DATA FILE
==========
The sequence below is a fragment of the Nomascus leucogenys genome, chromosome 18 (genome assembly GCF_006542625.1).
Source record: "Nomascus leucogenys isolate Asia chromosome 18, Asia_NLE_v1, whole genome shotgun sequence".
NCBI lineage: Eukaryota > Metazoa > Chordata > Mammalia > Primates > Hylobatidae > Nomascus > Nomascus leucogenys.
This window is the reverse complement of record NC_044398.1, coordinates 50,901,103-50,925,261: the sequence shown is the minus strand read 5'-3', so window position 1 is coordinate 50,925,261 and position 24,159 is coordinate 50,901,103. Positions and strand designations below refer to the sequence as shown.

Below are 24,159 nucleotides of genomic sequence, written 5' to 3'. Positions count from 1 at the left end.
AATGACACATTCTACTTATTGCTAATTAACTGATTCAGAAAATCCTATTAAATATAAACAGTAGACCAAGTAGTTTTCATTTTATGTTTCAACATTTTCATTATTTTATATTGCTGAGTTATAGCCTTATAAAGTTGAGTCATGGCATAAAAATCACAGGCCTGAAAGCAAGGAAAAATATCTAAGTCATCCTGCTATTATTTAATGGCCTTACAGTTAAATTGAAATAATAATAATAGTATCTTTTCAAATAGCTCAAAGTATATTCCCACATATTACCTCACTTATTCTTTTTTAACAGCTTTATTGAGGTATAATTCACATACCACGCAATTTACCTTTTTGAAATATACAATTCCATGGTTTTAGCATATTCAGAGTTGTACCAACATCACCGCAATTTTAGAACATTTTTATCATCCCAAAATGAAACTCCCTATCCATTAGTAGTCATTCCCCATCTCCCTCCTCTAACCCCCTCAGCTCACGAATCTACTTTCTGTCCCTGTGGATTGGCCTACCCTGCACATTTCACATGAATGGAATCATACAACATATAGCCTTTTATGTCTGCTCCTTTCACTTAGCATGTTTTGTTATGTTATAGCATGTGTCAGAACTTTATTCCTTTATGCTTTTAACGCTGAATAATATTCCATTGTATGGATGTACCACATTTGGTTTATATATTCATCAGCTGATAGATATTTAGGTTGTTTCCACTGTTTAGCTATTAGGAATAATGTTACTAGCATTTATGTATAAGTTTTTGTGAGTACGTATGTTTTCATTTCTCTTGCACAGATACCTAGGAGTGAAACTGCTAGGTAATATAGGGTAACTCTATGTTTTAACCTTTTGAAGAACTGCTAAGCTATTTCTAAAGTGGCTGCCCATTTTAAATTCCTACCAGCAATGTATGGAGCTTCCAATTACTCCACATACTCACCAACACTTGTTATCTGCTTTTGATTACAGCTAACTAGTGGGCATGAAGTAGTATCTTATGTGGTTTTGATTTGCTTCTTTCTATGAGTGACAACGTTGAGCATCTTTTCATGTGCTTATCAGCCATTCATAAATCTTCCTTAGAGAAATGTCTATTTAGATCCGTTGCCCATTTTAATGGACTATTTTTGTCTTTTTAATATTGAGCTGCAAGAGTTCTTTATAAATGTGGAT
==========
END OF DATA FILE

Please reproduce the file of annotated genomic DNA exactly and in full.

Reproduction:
The sequence below is a fragment of the Nomascus leucogenys genome, chromosome 18 (genome assembly GCF_006542625.1).
Source record: "Nomascus leucogenys isolate Asia chromosome 18, Asia_NLE_v1, whole genome shotgun sequence".
NCBI lineage: Eukaryota > Metazoa > Chordata > Mammalia > Primates > Hylobatidae > Nomascus > Nomascus leucogenys.
This window is the reverse complement of record NC_044398.1, coordinates 50,901,103-50,925,261: the sequence shown is the minus strand read 5'-3', so window position 1 is coordinate 50,925,261 and position 24,159 is coordinate 50,901,103. Positions and strand designations below refer to the sequence as shown.

Below are 24,159 nucleotides of genomic sequence, written 5' to 3'. Positions count from 1 at the left end.
AATGACACATTCTACTTATTGCTAATTAACTGATTCAGAAAATCCTATTAAATATAAACAGTAGACCAAGTAGTTTTCATTTTATGTTTCAACATTTTCATTATTTTATATTGCTGAGTTATAGCCTTATAAAGTTGAGTCATGGCATAAAAATCACAGGCCTGAAAGCAAGGAAAAATATCTAAGTCATCCTGCTATTATTTAATGGCCTTACAGTTAAATTGAAATAATAATAATAGTATCTTTTCAAATAGCTCAAAGTATATTCCCACATATTACCTCACTTATTCTTTTTTAACAGCTTTATTGAGGTATAATTCACATACCACGCAATTTACCTTTTTGAAATATACAATTCCATGGTTTTAGCATATTCAGAGTTGTACCAACATCACCGCAATTTTAGAACATTTTTATCATCCCAAAATGAAACTCCCTATCCATTAGTAGTCATTCCCCATCTCCCTCCTCTAACCCCCTCAGCTCACGAATCTACTTTCTGTCCCTGTGGATTGGCCTACCCTGCACATTTCACATGAATGGAATCATACAACATATAGCCTTTTATGTCTGCTCCTTTCACTTAGCATGTTTTGTTATGTTATAGCATGTGTCAGAACTTTATTCCTTTATGCTTTTAACGCTGAATAATATTCCATTGTATGGATGTACCACATTTGGTTTATATATTCATCAGCTGATAGATATTTAGGTTGTTTCCACTGTTTAGCTATTAGGAATAATGTTACTAGCATTTATGTATAAGTTTTTGTGAGTACGTATGTTTTCATTTCTCTTGCACAGATACCTAGGAGTGAAACTGCTAGGTAATATAGGGTAACTCTATGTTTTAACCTTTTGAAGAACTGCTAAGCTATTTCTAAAGTGGCTGCCCATTTTAAATTCCTACCAGCAATGTATGGAGCTTCCAATTACTCCACATACTCACCAACACTTGTTATCTGCTTTTGATTACAGCTAACTAGTGGGCATGAAGTAGTATCTTATGTGGTTTTGATTTGCTTCTTTCTATGAGTGACAACGTTGAGCATCTTTTCATGTGCTTATCAGCCATTCATAAATCTTCCTTAGAGAAATGTCTATTTAGATCCGTTGCCCATTTTAATGGACTATTTTTGTCTTTTTAATATTGAGCTGCAAGAGTTCTTTATAAATGTGGAT